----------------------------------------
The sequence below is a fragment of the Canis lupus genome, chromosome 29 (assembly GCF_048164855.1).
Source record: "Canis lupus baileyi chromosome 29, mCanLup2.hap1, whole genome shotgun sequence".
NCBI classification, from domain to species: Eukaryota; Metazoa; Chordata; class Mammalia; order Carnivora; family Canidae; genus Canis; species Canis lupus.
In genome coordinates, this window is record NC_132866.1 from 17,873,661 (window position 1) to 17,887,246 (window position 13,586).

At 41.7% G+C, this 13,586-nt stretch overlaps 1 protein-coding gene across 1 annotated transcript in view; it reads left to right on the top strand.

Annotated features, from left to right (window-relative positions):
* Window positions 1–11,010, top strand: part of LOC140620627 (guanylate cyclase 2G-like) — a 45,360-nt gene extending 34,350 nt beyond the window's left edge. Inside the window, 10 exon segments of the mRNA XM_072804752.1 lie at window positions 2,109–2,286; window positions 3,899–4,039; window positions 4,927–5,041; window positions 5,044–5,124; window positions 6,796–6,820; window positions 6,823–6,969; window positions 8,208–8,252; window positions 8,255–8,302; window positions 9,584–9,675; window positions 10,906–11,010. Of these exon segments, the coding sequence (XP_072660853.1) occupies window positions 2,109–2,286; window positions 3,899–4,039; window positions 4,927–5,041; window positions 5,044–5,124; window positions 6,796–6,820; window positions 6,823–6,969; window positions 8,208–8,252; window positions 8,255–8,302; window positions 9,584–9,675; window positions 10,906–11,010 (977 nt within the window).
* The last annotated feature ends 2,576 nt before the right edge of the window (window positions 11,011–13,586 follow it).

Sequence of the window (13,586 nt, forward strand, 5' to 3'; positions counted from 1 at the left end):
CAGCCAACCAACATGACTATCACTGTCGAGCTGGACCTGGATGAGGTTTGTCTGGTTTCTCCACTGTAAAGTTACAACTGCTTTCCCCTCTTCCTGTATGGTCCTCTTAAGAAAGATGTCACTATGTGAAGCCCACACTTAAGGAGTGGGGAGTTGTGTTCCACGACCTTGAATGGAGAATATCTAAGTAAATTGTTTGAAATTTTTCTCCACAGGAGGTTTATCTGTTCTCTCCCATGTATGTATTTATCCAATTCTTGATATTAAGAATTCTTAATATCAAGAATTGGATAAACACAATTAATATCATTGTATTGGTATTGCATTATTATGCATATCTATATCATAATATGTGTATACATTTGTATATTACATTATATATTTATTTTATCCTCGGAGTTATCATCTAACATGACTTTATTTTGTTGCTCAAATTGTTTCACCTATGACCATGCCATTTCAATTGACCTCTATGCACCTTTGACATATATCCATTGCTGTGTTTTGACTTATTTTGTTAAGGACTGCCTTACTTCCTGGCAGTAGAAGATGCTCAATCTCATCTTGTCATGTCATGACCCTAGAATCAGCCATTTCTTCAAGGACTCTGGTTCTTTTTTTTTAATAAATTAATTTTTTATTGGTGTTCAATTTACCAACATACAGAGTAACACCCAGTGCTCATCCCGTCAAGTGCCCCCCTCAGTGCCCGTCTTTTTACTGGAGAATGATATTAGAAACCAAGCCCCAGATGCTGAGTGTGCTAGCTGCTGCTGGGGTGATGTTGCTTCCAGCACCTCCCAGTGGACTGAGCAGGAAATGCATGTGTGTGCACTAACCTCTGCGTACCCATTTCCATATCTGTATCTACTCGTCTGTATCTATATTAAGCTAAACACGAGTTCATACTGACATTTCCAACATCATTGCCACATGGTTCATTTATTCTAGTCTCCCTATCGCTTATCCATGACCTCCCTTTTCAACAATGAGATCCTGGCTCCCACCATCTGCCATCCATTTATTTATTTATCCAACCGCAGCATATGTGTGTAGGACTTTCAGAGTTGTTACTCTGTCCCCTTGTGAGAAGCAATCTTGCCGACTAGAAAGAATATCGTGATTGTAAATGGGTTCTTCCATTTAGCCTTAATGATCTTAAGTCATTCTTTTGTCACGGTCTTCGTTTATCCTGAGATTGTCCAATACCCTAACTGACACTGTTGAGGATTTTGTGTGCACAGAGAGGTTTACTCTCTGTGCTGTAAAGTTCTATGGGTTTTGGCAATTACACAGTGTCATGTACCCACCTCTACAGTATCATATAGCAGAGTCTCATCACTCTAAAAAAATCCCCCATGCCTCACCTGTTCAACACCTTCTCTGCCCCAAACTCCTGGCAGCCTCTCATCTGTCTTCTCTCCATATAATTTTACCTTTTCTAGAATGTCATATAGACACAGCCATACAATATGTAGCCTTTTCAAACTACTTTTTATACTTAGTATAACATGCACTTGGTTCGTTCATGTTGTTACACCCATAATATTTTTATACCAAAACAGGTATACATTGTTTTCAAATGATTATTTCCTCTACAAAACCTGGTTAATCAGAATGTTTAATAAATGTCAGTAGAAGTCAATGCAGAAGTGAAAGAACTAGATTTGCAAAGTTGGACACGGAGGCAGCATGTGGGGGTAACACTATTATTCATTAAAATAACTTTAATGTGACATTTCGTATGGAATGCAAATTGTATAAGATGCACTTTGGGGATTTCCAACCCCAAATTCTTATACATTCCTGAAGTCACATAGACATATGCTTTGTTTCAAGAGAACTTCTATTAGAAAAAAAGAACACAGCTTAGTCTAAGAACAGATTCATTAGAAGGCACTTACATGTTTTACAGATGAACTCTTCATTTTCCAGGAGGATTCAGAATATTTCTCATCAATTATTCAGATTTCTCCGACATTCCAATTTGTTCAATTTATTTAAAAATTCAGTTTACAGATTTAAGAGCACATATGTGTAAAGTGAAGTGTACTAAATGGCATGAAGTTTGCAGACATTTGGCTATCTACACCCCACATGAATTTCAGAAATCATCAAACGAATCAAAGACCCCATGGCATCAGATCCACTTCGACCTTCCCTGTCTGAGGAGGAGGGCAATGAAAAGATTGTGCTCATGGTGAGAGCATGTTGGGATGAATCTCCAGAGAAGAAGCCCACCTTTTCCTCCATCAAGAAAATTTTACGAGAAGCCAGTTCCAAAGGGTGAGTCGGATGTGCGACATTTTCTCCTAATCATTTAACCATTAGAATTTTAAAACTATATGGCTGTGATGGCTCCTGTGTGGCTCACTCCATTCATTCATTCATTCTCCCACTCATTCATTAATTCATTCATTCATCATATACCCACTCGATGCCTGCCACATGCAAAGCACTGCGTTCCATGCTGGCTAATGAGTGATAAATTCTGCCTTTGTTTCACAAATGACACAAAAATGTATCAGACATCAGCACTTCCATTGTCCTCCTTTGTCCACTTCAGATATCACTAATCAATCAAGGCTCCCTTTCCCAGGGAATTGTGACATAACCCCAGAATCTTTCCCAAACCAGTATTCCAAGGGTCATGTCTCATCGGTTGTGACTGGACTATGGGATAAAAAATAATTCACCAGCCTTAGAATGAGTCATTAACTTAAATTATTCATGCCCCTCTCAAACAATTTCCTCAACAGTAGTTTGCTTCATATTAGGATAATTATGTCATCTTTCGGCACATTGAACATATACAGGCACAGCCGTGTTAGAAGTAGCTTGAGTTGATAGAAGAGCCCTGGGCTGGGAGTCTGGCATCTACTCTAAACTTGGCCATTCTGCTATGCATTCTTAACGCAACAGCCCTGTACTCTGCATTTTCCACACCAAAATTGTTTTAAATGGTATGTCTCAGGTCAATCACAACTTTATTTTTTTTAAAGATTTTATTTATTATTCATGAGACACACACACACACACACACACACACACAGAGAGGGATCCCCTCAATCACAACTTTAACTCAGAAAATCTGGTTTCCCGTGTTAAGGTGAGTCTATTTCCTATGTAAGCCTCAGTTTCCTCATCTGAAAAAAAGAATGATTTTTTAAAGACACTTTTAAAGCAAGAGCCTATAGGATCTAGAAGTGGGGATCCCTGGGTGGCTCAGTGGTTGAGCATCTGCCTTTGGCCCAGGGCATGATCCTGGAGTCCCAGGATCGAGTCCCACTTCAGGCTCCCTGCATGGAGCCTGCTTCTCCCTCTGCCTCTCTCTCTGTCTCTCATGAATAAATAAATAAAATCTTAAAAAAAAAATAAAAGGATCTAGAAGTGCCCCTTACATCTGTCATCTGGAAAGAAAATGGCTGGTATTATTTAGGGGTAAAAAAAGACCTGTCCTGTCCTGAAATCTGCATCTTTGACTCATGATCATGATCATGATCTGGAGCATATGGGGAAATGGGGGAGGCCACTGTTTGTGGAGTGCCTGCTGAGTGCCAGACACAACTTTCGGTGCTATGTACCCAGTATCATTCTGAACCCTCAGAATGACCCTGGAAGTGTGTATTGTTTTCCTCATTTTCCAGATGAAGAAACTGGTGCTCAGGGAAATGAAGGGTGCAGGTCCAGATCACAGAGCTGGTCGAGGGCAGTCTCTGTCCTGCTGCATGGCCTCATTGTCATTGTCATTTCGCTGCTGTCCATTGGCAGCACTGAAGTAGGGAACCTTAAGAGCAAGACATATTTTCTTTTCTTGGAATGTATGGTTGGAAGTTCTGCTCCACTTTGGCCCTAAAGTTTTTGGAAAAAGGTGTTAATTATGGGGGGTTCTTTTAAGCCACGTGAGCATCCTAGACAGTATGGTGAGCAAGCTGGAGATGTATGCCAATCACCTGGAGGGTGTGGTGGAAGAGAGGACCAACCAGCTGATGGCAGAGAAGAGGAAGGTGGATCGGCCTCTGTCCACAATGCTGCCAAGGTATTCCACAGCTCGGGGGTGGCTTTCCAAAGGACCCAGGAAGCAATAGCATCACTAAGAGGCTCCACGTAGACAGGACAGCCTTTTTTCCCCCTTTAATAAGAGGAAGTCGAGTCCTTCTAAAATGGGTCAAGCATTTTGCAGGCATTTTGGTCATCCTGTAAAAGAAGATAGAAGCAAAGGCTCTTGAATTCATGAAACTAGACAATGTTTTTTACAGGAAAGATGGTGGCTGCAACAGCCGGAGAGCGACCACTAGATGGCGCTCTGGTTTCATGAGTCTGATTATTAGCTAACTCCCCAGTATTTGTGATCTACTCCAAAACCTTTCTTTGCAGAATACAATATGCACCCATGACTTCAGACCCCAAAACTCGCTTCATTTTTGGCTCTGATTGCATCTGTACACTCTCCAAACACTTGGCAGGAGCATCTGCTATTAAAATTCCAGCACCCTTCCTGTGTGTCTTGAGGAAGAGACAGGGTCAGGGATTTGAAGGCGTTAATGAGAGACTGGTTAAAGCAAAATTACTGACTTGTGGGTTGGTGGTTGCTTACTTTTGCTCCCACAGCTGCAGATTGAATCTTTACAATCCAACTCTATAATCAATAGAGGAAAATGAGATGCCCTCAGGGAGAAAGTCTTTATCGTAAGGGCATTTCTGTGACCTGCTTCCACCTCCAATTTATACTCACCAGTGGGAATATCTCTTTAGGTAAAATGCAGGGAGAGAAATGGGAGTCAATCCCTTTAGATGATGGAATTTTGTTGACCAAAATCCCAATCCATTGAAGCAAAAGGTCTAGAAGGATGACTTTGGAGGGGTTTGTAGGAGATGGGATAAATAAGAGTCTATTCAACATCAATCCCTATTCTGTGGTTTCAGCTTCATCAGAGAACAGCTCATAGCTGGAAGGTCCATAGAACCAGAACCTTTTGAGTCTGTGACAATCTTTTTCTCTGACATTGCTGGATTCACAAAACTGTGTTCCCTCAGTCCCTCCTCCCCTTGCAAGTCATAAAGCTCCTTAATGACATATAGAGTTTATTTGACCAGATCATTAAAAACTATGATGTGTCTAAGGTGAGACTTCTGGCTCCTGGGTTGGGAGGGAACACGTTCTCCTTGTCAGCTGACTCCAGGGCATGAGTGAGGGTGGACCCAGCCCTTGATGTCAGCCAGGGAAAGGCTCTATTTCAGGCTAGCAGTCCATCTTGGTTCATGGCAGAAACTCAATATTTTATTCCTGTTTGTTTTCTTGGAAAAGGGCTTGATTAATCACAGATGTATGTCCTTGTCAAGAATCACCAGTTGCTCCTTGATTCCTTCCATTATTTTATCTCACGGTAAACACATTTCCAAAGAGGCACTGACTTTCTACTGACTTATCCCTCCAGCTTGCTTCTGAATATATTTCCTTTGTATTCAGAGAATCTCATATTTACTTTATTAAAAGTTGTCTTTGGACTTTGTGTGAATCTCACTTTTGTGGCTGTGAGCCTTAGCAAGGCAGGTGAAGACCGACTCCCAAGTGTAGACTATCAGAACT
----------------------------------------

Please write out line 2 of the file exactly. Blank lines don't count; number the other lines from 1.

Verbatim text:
Source record: "Canis lupus baileyi chromosome 29, mCanLup2.hap1, whole genome shotgun sequence".